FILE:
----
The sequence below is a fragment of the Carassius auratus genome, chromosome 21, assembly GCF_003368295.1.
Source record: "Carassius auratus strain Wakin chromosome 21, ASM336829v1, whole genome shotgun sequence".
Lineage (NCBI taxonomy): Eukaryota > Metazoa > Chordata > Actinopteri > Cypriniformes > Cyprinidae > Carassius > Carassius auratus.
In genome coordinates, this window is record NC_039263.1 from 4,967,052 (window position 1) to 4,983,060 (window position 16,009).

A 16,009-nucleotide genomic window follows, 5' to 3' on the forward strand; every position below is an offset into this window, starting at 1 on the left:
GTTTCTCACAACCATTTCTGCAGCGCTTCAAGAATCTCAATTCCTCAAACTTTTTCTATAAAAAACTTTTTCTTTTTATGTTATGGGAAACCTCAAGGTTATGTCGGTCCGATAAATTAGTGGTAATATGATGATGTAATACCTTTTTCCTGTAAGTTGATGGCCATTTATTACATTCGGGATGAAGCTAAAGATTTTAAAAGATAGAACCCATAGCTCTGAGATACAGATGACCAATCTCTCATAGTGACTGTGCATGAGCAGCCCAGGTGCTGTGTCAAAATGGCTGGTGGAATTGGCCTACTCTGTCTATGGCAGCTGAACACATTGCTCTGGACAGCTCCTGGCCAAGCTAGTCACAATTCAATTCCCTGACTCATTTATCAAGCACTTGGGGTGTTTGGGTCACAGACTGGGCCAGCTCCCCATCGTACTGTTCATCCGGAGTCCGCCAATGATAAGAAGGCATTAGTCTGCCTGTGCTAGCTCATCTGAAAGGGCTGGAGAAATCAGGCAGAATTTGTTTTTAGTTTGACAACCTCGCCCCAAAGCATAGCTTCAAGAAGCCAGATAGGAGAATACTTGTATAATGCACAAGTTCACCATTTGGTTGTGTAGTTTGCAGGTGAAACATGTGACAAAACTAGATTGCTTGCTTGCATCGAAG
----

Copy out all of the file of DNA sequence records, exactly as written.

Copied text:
The sequence below is a fragment of the Carassius auratus genome, chromosome 21, assembly GCF_003368295.1.
Source record: "Carassius auratus strain Wakin chromosome 21, ASM336829v1, whole genome shotgun sequence".
Lineage (NCBI taxonomy): Eukaryota > Metazoa > Chordata > Actinopteri > Cypriniformes > Cyprinidae > Carassius > Carassius auratus.
In genome coordinates, this window is record NC_039263.1 from 4,967,052 (window position 1) to 4,983,060 (window position 16,009).

A 16,009-nucleotide genomic window follows, 5' to 3' on the forward strand; every position below is an offset into this window, starting at 1 on the left:
GTTTCTCACAACCATTTCTGCAGCGCTTCAAGAATCTCAATTCCTCAAACTTTTTCTATAAAAAACTTTTTCTTTTTATGTTATGGGAAACCTCAAGGTTATGTCGGTCCGATAAATTAGTGGTAATATGATGATGTAATACCTTTTTCCTGTAAGTTGATGGCCATTTATTACATTCGGGATGAAGCTAAAGATTTTAAAAGATAGAACCCATAGCTCTGAGATACAGATGACCAATCTCTCATAGTGACTGTGCATGAGCAGCCCAGGTGCTGTGTCAAAATGGCTGGTGGAATTGGCCTACTCTGTCTATGGCAGCTGAACACATTGCTCTGGACAGCTCCTGGCCAAGCTAGTCACAATTCAATTCCCTGACTCATTTATCAAGCACTTGGGGTGTTTGGGTCACAGACTGGGCCAGCTCCCCATCGTACTGTTCATCCGGAGTCCGCCAATGATAAGAAGGCATTAGTCTGCCTGTGCTAGCTCATCTGAAAGGGCTGGAGAAATCAGGCAGAATTTGTTTTTAGTTTGACAACCTCGCCCCAAAGCATAGCTTCAAGAAGCCAGATAGGAGAATACTTGTATAATGCACAAGTTCACCATTTGGTTGTGTAGTTTGCAGGTGAAACATGTGACAAAACTAGATTGCTTGCTTGCATCGAAG